Collar color is a set of terms denoting groups of working individuals based on the colors of their collars worn at work. These can commonly reflect one's occupation within a broad class, or sometimes gender;[1] at least in the late 20th and 21st century, these are generally metaphorical and not a description of typical present apparel. For the two terms of longest use, white-collar workers are named for the white-collared shirts that were fashionable among office workers in the early and mid-20th century. Blue-collar workers are referred to as such because in the early 20th century, they usually wore sturdy, inexpensive clothing that did not show dirt easily, such as blue denim or cambric shirts.

Various other "collar" descriptions exist as well, although none have received the kind of broad use in American English as the traditional white-collar/blue-collar distinction.

White collar

Main article: White-collar worker

The term "white-collar worker" was coined in the 1930s by Upton Sinclair, an American writer who referenced the word in connection to clerical, administrative and managerial functions during the 1930s.[2] A white-collar worker is a salaried professional,[citation needed] typically referring to general office workers and management.

Blue collar

Main article: Blue-collar worker

Bethlehem Steel in Bethlehem, Pennsylvania was one of the world's leading steel manufacturers for most of the 20th century. But in 1982, it discontinued most of its operations, declared bankruptcy in 2001, and was dissolved in 2003.
Bethlehem Steel in Bethlehem, Pennsylvania was one of the world's leading steel manufacturers for most of the 20th century. But in 1982, it discontinued most of its operations, declared bankruptcy in 2001, and was dissolved in 2003.

A blue-collar worker is a member of the working class who performs manual labor and either earns an hourly wage or is paid piece rate for the amount of work done. This term was first used in 1924.[3]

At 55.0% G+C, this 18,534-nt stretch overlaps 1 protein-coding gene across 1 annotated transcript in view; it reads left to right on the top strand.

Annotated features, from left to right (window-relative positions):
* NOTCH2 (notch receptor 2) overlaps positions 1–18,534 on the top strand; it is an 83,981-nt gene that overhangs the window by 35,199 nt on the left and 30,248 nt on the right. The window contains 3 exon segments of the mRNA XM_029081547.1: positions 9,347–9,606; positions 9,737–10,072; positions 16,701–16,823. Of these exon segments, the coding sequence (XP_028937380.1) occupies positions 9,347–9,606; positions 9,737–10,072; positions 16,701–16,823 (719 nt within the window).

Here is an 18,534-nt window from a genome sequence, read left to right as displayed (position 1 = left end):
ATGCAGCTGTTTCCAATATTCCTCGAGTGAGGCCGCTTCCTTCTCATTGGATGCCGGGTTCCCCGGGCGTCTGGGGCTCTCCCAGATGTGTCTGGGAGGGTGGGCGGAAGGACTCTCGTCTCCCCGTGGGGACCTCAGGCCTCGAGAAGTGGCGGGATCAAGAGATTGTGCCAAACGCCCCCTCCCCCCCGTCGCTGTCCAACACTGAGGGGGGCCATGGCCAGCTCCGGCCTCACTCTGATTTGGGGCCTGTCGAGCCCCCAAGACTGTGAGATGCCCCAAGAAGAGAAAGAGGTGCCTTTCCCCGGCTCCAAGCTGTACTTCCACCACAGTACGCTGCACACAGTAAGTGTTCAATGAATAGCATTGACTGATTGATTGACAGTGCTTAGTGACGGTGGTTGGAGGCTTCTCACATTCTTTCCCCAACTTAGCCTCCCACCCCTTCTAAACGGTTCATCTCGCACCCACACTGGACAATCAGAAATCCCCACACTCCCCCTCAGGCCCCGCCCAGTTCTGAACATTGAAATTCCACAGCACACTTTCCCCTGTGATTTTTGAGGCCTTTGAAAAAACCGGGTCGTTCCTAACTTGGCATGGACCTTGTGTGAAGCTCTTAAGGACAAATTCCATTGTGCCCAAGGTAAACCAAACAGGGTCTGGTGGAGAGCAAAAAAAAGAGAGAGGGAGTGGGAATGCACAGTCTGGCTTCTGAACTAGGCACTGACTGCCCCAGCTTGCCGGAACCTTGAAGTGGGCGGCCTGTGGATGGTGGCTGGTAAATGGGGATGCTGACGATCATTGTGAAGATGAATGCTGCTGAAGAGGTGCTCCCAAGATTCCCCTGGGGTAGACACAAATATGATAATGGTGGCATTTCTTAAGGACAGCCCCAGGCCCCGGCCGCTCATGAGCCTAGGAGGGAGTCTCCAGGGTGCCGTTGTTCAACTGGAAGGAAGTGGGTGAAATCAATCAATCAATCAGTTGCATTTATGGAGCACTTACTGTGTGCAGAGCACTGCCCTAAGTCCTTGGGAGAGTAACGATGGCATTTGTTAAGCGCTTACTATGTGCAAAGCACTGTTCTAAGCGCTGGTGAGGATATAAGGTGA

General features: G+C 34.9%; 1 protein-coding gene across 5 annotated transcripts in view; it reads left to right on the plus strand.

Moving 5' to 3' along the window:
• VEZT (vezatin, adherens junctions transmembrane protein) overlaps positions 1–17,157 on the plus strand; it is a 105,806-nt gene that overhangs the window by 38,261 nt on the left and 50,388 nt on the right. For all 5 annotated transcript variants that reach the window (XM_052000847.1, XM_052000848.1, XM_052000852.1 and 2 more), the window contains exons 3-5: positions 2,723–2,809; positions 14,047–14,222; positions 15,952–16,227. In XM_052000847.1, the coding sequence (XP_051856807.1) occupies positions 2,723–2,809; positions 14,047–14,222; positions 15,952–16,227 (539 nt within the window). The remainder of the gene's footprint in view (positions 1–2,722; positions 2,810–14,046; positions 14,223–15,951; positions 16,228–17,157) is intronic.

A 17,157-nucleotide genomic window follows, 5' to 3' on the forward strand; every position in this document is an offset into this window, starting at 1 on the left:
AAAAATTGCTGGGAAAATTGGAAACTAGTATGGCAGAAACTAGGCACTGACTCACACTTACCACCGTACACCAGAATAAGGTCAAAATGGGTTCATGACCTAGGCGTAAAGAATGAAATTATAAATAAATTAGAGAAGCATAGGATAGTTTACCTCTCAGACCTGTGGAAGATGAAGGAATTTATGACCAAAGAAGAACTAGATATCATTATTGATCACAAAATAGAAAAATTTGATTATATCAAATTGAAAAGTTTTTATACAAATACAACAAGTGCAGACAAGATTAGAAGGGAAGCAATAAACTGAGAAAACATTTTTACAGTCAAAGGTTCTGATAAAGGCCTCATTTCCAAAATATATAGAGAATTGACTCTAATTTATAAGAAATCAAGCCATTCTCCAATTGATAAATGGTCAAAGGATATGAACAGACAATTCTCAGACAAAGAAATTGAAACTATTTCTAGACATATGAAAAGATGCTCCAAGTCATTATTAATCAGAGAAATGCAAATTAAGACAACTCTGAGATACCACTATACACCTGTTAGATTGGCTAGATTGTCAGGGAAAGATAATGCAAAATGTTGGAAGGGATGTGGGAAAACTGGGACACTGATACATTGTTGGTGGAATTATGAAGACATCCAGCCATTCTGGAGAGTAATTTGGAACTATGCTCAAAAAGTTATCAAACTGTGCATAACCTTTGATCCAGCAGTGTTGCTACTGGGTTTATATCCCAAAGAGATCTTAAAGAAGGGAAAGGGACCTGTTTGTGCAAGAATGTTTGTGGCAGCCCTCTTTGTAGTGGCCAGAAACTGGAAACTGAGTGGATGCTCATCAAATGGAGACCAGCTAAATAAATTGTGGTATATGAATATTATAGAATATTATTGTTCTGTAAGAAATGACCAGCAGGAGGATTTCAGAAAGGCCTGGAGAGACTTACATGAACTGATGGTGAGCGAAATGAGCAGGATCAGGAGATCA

Pink collar

Main article: Pink-collar worker

A pink-collar worker is also a member of the working class who performs in the service industry. They work in positions such as waiters, retail clerks, salespersons, certain unlicensed assistive personnel, and many other positions involving relations with people. The term was coined in the late 1970s as a phrase to describe jobs that were typically held by women; now the meaning has changed to encompass all service jobs.[4][5][6]

Other classifications

There are a number of other terms used less frequently, or which translate to English from common use in other languages.[7] These categories include:

References

  1. ^ Benczes, Réka (2006). Creative Compounding in English: The Semantics of Metaphorical and Metonymical Noun-Noun Combinations. Amsterdam: John Benjamins. pp. 144–146.
  2. ^ Oxford English Dictionary, 3rd edition. Electronically indexed online document. White collar, usage 1, first example.
  3. ^ Wickman, Forrest. "Working Man's Blues: Why do we call manual laborers blue collar?" Slate.com, 1 May 2012.
  4. ^ Elkins, Kathleen (February 17, 2015) "20 jobs that are dominated by women" Business Insider
  5. ^ "Pink collar" Dictionary.com
  6. ^ Tennery, Ann (Mat 23, 2012) "The Term 'Pink Collar' Is Silly And Outdated — Let’s Retire It" Time
  7. ^ Van Horn, Carl; Schaffner, Herbert (2003). Work in America: M-Z. CA, USA: ABC-Clio Ltd. p. 597. ISBN 9781576076767.
  8. ^ a b c d e Biseria, Puneet (May 20, 2015) "Types of Collar" Archived 2018-04-22 at the Wayback Machine
  9. ^ "Red-Collars in Private Companies". Beijing Review. Jun 28, 2007. Retrieved 14 April 2015.
  10. ^ Feinberg, Daniel. "Recap: 'Survivor: Worlds Apart' Premiere – 'It's Survivor Warfare'". Hitfix. Hitfix, Inc. Retrieved 26 July 2015.
  11. ^ Pandeli, Jenna (2014). Orange-collar workers: an ethnographic study of modern prison labour and the involvement of private firms. Online Research @ Cardiff (PhD).
  12. ^ Friedrich, Thomas (2013) Hitler's Berlin: Abused City Spencer, Stewart (trans). New Haven, Connecticut: Yale University Press. ISBN 978-0-300-16670-5. p.12.